• According to the applicant, an anti-theft sound alarm for electrical appliances should be based on two major criteria: 1) The audible alarm unit (sound generator + battery) must be placed in or close to the chassis of the appliance that is to be secured, primarily to hinder the destruction or deadening of the sound generator. 2) The alarm unit should be securely locked inside the appliance that is to be secured to prevent so-called "hit and run" thefts, where the alarm is cut off, pulled off or in some other manner removed from the apparatus that is to be secured, whereupon the thief runs off with the apparatus and leaves the alarm wailing.
  • The said criteria can best be fulfilled by a sound-generating alarm integrated in a standard power cable (bipolar earthed) for electrical appliances because: 1) Not all electrical appliances have space available for internal installation. 2) It simplifies the installation of the alarm.
  • With the anti-theft alarm cable according to the invention, it is ensured that the power cable warns of attempted theft in that the circuit between a sound generator and a battery (optionally an accumulator) is closed upon an attempted unauthorised removal of the power cable from its location between the mains supply socket outlet and the input terminal on the electrical appliance which is secured. Detection of any unauthorised removal can be effected in several ways as described in more detail later in the application.
  • The essential feature of the anti-theft alarm cable according to the invention is that the sound generator and the battery are positioned as close as possible to the appliance that is to be secured, and furthermore that the encapsulation of the sound generator and battery can be locked in the apparatus that is to be secured.
  • Explanation of terms (See Figure IV)
    • Bipolar earthed power cable (8) = current-carrying cable having a minimum of 3 conductors (2 for phase, 1 for earth) which connect the poles in the male connector at one end of the cable with the poles in the female connector in the other end of the cable. In addition there may be several conductors to DC alarm circuits.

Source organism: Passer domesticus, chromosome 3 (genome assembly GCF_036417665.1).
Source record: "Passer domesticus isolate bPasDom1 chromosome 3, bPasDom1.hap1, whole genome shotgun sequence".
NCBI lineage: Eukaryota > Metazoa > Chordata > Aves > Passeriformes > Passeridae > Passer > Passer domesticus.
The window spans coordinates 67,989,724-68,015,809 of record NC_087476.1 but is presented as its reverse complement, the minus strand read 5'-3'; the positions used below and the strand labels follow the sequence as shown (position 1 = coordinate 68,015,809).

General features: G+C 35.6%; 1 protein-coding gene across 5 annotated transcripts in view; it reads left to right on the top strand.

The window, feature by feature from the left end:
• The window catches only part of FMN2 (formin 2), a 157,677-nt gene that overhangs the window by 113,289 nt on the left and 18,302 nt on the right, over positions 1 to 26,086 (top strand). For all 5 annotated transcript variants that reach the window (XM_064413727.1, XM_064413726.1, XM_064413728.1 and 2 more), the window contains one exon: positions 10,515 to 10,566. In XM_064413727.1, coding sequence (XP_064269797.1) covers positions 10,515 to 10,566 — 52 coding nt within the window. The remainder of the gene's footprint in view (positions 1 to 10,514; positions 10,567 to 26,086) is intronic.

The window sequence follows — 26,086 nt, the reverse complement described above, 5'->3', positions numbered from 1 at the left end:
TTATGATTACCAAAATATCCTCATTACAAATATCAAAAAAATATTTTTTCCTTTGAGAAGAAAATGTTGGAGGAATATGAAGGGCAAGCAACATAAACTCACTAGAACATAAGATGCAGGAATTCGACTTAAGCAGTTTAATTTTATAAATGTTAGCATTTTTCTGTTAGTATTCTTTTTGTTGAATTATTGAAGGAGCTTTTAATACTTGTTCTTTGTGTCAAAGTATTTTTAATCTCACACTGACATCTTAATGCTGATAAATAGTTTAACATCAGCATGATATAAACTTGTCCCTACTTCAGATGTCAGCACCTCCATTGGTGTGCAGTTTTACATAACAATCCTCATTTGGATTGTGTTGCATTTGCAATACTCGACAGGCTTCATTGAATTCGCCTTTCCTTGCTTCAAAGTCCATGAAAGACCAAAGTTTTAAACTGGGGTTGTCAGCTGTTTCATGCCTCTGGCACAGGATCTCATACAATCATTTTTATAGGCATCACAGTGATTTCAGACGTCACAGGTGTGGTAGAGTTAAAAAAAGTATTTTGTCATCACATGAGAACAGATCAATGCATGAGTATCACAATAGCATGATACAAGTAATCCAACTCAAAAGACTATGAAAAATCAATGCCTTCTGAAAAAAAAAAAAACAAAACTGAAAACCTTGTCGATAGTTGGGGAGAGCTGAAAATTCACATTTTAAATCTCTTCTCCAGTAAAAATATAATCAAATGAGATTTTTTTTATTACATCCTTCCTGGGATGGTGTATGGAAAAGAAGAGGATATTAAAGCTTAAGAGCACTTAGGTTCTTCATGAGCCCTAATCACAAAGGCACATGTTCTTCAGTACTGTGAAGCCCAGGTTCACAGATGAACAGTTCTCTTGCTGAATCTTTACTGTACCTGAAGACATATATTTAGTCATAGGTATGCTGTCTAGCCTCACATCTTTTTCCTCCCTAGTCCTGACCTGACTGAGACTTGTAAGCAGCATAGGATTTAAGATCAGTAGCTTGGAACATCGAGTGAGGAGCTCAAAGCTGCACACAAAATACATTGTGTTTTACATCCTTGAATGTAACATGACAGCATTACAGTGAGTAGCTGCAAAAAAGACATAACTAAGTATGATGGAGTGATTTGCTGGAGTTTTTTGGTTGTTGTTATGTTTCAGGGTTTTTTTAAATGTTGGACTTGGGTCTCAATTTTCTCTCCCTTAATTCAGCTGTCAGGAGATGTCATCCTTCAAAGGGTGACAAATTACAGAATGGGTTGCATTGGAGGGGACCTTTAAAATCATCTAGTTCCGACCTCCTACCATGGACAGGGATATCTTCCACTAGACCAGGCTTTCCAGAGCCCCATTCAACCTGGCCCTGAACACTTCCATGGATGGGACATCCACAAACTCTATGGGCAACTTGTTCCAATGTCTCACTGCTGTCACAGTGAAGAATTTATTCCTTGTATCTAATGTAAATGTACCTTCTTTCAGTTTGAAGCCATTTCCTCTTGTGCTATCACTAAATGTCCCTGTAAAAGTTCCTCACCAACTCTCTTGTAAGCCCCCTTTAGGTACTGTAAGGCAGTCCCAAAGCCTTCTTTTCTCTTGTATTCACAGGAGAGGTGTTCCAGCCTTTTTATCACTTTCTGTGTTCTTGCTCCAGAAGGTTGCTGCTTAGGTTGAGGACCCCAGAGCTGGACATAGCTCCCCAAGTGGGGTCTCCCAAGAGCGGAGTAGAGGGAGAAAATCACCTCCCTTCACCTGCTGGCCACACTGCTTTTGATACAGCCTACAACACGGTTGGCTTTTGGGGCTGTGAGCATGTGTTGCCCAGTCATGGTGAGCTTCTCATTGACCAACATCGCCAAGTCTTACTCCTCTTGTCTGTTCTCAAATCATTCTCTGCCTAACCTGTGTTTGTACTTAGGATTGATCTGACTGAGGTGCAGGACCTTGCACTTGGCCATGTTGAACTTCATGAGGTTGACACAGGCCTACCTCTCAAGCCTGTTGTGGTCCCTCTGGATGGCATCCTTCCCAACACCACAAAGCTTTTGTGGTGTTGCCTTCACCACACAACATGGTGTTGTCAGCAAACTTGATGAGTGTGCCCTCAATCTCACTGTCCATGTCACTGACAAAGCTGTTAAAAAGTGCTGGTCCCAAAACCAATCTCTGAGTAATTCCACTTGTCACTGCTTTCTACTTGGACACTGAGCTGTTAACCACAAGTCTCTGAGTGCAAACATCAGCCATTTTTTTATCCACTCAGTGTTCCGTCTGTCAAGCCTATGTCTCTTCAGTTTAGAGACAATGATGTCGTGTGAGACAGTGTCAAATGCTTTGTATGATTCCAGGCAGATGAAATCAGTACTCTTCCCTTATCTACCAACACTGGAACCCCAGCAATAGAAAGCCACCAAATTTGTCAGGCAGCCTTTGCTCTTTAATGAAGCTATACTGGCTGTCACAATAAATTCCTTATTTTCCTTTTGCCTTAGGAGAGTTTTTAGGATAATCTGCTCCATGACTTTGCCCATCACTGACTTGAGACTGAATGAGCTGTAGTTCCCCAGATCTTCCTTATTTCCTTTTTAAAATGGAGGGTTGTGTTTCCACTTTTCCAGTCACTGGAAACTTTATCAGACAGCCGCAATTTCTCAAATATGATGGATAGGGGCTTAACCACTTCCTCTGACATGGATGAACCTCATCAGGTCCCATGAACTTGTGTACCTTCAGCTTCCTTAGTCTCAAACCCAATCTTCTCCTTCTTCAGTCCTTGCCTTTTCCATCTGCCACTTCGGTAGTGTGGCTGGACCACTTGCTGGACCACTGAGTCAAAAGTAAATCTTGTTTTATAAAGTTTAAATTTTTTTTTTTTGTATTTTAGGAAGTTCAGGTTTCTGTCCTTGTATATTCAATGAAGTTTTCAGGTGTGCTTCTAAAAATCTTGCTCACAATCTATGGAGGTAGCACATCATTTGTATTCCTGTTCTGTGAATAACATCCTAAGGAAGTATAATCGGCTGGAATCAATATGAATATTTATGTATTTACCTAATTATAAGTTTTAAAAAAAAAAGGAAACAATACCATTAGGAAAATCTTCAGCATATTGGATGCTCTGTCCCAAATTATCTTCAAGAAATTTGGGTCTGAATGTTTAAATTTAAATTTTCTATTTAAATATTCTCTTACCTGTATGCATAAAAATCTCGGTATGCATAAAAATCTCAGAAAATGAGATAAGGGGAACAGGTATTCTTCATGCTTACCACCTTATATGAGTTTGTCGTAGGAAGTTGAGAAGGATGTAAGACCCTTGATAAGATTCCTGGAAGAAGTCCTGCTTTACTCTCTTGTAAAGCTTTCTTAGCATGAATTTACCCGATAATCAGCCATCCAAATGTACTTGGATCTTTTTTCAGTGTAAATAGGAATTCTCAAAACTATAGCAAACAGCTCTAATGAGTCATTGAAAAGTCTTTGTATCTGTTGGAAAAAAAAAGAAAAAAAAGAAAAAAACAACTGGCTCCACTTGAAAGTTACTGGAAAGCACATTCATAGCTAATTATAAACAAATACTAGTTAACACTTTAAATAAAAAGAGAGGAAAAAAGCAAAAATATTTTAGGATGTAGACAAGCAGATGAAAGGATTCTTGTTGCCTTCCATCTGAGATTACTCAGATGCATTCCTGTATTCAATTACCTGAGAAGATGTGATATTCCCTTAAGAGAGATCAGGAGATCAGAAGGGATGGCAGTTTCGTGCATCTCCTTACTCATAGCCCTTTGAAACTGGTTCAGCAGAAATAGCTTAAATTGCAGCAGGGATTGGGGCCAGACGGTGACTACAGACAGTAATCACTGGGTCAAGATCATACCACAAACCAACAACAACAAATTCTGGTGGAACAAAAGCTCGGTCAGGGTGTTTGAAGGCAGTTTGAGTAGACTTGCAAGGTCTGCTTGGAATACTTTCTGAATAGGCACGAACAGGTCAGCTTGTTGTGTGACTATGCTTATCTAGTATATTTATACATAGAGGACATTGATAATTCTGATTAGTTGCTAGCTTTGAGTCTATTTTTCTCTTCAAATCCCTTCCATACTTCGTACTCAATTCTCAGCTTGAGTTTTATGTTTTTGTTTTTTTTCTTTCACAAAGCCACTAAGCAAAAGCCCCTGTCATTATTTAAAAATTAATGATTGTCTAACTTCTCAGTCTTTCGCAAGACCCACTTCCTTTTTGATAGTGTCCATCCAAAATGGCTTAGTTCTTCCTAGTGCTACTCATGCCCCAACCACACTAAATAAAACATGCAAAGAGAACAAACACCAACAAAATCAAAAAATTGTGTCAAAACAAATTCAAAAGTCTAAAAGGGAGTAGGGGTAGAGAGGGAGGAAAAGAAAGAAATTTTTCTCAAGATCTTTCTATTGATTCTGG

• Connector (25) = female connector in the end of the cable which is inserted into the power input terminal on the appliance to be secured. Certified electric equipment, NEMKO (Norwegian Board for Testing and Approval of Electrical Equipment) gr. 03 63000, C13 for CLASS 1 equipment;
    • Plug (28) = male connector in the end of the cable that is connected to the mains supply (e.g., in a wall socket)
    • Front part (26) of the connector = the part of the connector that is inserted into the input terminal
    • Rear part (27) of the connector = the part of the connector that projects from the input terminal
    • Chassis = the box around the electrical appliance that is to be secured by the anti-theft alarm cable
    • Sound unit = sound generator (1) and associated battery or accumulator (2)
    • PCB 2 = printed circuit board with the components which can be seen in the diagram in Figure VII c)
  • Anti-theft protection of electrical appliances is achieved according to the invention by closing the circuit between a sound generator and a battery in the event of any unauthorised removal of the anti-theft alarm cable, wherein the sound generator and the battery are encapsulated in the rear part of the connector (Figure I a) + b) and Figure II a)), so that:
  • 1. The sound unit is protected from sound deadening by an unauthorised person putting the sound unit in a bucket of water or the like.
    • If the sound unit had been placed along the actual cable instead of in the connector, the thief could have placed the sound unit in a container filled with water, and thus prevented the alarm from being heard when he pulled it out, cut it off or in some other manner removed the anti-theft alarm cable from the appliance to be secured.
  • 2. Physical destruction of the sound unit, for example, by striking it with a hammer or sledge hammer, using a drill or pliers and so forth, will be hindered.
    • The appliance that is to be secured is in the way of the tool when this task is to be done, thus preventing the tool from gaining access to the critical components.
    • The apparatus that is to be secured may be destroyed instead of the sound unit in the event of this type of attempted manipulation.
  • 3. It is more difficult to deaden the alarm sound by covering the sound unit with sound-deadening materials such as a bundle of wet clothes: